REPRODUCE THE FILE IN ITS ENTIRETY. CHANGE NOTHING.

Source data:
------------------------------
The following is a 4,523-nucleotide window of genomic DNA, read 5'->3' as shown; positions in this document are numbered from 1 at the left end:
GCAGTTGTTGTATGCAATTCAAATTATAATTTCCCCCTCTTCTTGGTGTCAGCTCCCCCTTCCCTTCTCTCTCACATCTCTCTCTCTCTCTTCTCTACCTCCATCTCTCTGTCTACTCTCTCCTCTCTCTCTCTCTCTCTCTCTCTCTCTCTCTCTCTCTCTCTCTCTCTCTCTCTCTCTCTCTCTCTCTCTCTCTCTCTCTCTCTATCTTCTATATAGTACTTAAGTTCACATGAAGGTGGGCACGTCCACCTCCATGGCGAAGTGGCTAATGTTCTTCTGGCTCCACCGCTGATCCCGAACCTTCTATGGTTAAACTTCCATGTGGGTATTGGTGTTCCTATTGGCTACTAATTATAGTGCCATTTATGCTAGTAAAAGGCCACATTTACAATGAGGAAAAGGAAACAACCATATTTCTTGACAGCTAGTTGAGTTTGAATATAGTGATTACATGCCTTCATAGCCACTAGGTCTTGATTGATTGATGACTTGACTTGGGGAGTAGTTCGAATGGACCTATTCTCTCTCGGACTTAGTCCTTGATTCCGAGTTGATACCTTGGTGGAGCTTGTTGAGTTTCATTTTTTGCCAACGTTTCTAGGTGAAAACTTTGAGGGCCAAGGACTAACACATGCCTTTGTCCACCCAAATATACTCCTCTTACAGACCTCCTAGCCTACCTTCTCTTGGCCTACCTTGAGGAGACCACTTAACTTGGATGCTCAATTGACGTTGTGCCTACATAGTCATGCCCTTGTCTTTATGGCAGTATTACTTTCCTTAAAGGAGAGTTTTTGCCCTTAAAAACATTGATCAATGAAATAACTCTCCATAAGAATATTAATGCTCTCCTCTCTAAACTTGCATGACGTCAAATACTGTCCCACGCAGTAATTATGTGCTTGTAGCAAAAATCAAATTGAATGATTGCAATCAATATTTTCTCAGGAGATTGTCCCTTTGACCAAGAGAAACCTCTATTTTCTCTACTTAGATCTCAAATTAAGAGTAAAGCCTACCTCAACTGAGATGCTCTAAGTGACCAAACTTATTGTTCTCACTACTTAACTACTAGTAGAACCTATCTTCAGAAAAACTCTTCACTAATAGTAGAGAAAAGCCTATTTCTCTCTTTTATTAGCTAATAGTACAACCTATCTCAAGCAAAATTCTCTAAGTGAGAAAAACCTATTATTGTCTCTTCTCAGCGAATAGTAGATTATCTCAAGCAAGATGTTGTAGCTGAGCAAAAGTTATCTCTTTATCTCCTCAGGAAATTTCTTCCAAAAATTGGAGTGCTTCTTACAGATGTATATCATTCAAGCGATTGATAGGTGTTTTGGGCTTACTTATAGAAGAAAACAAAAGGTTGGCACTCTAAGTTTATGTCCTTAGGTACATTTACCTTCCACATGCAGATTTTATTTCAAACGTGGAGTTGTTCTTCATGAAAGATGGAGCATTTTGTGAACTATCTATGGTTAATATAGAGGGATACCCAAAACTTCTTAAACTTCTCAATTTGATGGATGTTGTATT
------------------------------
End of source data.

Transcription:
The following is a 4,523-nucleotide window of genomic DNA, read 5'->3' as shown; positions in this document are numbered from 1 at the left end:
GCAGTTGTTGTATGCAATTCAAATTATAATTTCCCCCTCTTCTTGGTGTCAGCTCCCCCTTCCCTTCTCTCTCACATCTCTCTCTCTCTCTTCTCTACCTCCATCTCTCTGTCTACTCTCTCCTCTCTCTCTCTCTCTCTCTCTCTCTCTCTCTCTCTCTCTCTCTCTCTCTCTCTCTCTCTCTCTCTCTCTCTCTCTCTCTCTCTATCTTCTATATAGTACTTAAGTTCACATGAAGGTGGGCACGTCCACCTCCATGGCGAAGTGGCTAATGTTCTTCTGGCTCCACCGCTGATCCCGAACCTTCTATGGTTAAACTTCCATGTGGGTATTGGTGTTCCTATTGGCTACTAATTATAGTGCCATTTATGCTAGTAAAAGGCCACATTTACAATGAGGAAAAGGAAACAACCATATTTCTTGACAGCTAGTTGAGTTTGAATATAGTGATTACATGCCTTCATAGCCACTAGGTCTTGATTGATTGATGACTTGACTTGGGGAGTAGTTCGAATGGACCTATTCTCTCTCGGACTTAGTCCTTGATTCCGAGTTGATACCTTGGTGGAGCTTGTTGAGTTTCATTTTTTGCCAACGTTTCTAGGTGAAAACTTTGAGGGCCAAGGACTAACACATGCCTTTGTCCACCCAAATATACTCCTCTTACAGACCTCCTAGCCTACCTTCTCTTGGCCTACCTTGAGGAGACCACTTAACTTGGATGCTCAATTGACGTTGTGCCTACATAGTCATGCCCTTGTCTTTATGGCAGTATTACTTTCCTTAAAGGAGAGTTTTTGCCCTTAAAAACATTGATCAATGAAATAACTCTCCATAAGAATATTAATGCTCTCCTCTCTAAACTTGCATGACGTCAAATACTGTCCCACGCAGTAATTATGTGCTTGTAGCAAAAATCAAATTGAATGATTGCAATCAATATTTTCTCAGGAGATTGTCCCTTTGACCAAGAGAAACCTCTATTTTCTCTACTTAGATCTCAAATTAAGAGTAAAGCCTACCTCAACTGAGATGCTCTAAGTGACCAAACTTATTGTTCTCACTACTTAACTACTAGTAGAACCTATCTTCAGAAAAACTCTTCACTAATAGTAGAGAAAAGCCTATTTCTCTCTTTTATTAGCTAATAGTACAACCTATCTCAAGCAAAATTCTCTAAGTGAGAAAAACCTATTATTGTCTCTTCTCAGCGAATAGTAGATTATCTCAAGCAAGATGTTGTAGCTGAGCAAAAGTTATCTCTTTATCTCCTCAGGAAATTTCTTCCAAAAATTGGAGTGCTTCTTACAGATGTATATCATTCAAGCGATTGATAGGTGTTTTGGGCTTACTTATAGAAGAAAACAAAAGGTTGGCACTCTAAGTTTATGTCCTTAGGTACATTTACCTTCCACATGCAGATTTTATTTCAAACGTGGAGTTGTTCTTCATGAAAGATGGAGCATTTTGTGAACTATCTATGGTTAATATAGAGGGATACCCAAAACTTCTTAAACTTCTCAATTTGATGGATGTTGTATT